Observations: 1:1-11 Paul opens with a wish for the Corinthians to receive the blessings of grace and peace from God. He then blesses the God who blesses His people by comforting/encouraging them in all their affliction. The translation of “comfort” is somewhat misleading. The word (parakaleo Strong''s #3870) literally means to “call along side,” not “come alongside.” It is more usually translated “beseech” or “exhort” in the KJV, but in modern times “encourage” is preferred in most contexts. “Comfort” has the idea of “there-there now,” as in comforting a toddler who got a boo-boo on their knee. There is a Greek word for this (paramutheomai Strong's #3888) which means to “speak alongside” and used of folks consoling Mary and Martha over the death of their brother (Jn 11:19,31). The only other times it is used in the NT are in 1Thessalonians 2:11 and 5:14.
The purpose of encouragement is to produce courage for “patient enduring of suffering” (verse 6), not the marshmallow comfort of feeling that something bad shouldn't have happened to you. There is a place for that, but Paul's usage of encouragement, here, and at other places is that of strengthening to face difficulties. So God gives encouragement in tough times (usually through the truth -Rom 15:4 encouragement). When we are weighed down beyond our power to endure, we draw on His power and grace to endure (by abiding in Christ, the Vine, and His words -Jn 15). But God does this, so we can use what we've learned to help others, thus having a fruitful ministry in helping them persevere for the prize (saved=glorification -verse 6). Paul doesn't trust in His strength to endure, but trusts in God who raises the dead (as happened to him at Lystra -Acts 14:19).
Paul's hope on behalf of the Corinthians is sure, because as they partake of suffering they will partake of the encouragement or reward (Rom 8:17). God has delivered, does deliver, and will deliver. The three aspects of salvation (justification, sanctification, and glorification) are in these verses. Notice that the hope is in the future aspect of God's deliverance. Paul considers the prayers of the believers an aid in his deliverance, so that thanks and praise might be given by many to God.
1:12-24 In the second half of the chapter Paul turns to defending himself and message against the accusations and fault-finding of Satan's agents, because he had changed his plans to visit them. In not coming to visit them when they were more engrossed in sin, he was sparing them the judgment they would experience in person. In verse 20 God is glorified as we respond affirmatively to His promises (causing the revelation of His character, actions, and bestowal of reward). In verse 21 Paul states that God “establishes” (as in on a foundation), “anoints” (as in empowers), and “seals” (as protectively mark). Paul says that the Holy Spirit is a down-payment, or promise of more to come (the Spirit of Glory). See comments on Ephesians 1.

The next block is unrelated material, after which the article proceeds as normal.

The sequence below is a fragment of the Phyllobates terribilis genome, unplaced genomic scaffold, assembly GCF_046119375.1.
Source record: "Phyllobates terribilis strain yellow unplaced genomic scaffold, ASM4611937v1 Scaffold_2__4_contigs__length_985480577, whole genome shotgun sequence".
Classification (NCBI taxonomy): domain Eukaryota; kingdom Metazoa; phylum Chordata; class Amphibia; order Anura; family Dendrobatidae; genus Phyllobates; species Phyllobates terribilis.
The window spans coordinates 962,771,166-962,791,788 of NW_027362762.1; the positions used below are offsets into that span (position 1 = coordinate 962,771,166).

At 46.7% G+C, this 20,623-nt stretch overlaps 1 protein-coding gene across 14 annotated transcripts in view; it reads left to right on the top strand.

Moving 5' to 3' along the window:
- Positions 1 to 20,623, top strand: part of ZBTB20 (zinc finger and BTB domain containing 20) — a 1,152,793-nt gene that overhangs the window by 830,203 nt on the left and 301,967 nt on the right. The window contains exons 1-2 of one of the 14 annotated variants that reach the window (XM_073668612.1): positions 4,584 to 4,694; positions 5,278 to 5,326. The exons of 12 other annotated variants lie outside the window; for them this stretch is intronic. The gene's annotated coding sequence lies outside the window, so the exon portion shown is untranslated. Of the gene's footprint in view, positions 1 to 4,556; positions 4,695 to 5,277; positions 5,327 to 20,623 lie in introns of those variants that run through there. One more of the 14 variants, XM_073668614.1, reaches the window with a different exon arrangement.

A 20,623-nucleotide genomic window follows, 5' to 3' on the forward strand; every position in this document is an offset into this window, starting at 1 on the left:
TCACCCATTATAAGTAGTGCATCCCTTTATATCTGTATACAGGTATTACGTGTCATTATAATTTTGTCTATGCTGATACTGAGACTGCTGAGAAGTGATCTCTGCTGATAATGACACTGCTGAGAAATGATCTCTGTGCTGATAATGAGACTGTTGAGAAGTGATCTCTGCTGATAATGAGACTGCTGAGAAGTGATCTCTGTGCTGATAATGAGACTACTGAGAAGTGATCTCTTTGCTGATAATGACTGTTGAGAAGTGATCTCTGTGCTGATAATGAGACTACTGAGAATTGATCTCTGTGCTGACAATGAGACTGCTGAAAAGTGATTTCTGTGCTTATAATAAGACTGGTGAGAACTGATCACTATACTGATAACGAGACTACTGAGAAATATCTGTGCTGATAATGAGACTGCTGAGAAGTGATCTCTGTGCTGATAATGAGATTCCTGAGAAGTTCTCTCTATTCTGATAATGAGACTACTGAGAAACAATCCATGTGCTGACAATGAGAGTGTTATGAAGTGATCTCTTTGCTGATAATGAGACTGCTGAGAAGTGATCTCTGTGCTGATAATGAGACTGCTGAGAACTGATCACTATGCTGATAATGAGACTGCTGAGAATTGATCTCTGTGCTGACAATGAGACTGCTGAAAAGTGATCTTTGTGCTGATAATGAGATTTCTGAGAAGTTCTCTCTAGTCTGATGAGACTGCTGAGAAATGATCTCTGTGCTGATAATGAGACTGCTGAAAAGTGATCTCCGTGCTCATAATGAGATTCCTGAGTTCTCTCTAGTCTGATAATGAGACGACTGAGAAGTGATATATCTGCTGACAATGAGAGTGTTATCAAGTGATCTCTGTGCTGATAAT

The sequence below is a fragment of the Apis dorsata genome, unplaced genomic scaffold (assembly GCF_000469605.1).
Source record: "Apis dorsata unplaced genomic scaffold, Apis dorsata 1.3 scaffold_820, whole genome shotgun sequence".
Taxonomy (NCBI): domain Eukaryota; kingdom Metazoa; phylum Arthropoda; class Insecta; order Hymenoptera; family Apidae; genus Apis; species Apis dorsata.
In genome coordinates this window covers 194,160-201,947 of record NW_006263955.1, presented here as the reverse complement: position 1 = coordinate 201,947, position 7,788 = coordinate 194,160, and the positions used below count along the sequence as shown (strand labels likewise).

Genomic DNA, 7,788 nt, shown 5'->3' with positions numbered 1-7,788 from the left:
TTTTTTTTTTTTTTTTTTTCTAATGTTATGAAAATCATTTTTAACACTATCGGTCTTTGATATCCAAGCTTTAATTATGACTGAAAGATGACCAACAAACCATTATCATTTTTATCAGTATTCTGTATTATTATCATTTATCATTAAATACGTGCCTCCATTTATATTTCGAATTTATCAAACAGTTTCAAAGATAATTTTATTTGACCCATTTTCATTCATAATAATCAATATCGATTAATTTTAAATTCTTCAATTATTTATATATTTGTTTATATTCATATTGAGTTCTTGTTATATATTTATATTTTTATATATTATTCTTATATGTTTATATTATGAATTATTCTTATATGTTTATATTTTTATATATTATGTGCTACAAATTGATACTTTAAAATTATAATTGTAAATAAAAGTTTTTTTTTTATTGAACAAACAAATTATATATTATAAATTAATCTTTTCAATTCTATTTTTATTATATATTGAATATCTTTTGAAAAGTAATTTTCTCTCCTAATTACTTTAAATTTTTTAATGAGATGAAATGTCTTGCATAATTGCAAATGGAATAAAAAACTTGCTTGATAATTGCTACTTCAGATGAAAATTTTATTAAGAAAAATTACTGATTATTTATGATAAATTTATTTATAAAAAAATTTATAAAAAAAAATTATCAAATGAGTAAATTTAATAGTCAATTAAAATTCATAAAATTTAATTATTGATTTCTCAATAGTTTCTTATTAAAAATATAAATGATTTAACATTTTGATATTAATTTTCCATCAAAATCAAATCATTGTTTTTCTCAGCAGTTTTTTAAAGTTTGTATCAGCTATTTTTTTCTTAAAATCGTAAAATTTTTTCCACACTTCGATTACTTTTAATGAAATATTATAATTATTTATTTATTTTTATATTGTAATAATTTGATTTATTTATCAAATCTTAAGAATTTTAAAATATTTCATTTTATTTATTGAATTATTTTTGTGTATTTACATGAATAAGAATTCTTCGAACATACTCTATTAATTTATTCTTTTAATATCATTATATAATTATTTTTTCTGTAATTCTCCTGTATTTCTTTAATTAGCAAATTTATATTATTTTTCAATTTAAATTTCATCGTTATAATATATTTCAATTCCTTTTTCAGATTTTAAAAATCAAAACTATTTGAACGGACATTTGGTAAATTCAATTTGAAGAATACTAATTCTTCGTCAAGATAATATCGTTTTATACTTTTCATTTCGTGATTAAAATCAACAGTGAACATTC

Paul mentions an important ministry principle, in the last verse. God gives authority to leaders to build others up in their faith (belief and trust in God's revelation), for them to experience joy (fellow-workers with the individuals for their joy). Sometimes bad leadership is more concerned about their own joy, rather than the joy of those they serve. Usually those who object to authority are not walking or living by God's promises (Heb 11:6), and don't have joy to begin with.

Application: God gives encouragement in difficult times so we can endure, and help others as we've been helped.

Prayer: God, thanks that You give encouragement in response to my prayers and those of others, so I can draw upon you grace and endure for the prize; please guide me in helping others experience Your encouragement. Amen.

2 Corinthians 2 Fragrance of Life or Death
2:1 But I determined this for myself, that I would not come to you again in sorrow. 2 For if I make you sorry, then who will make me glad but he who is made sorry by me? 3 And I wrote this very thing to you, so that, when I came, I wouldn’t have sorrow from them of whom I ought to rejoice; having confidence in you all, that my joy would be shared by all of you. 4 For out of much affliction and anguish of heart I wrote to you with many tears, not that you should be made sorry, but that you might know the love that I have so abundantly for you.
5 But if any has caused sorrow, he has caused sorrow, not to me, but in part (that I not press too heavily) to you all. 6 Sufficient to such a one is this punishment which was inflicted by the many; 7 so that on the contrary you should rather forgive him and comfort him, lest by any means such a one should be swallowed up with his excessive sorrow. 8 Therefore I beg you to confirm your love toward him. 9 For to this end I also wrote, that I might know the proof of you, whether you are obedient in all things. 10 Now I also forgive whomever you forgive anything. For if indeed I have forgiven anything, I have forgiven that one for your sakes in the presence of Christ, 11 that no advantage may be gained over us by Satan; for we are not ignorant of his schemes.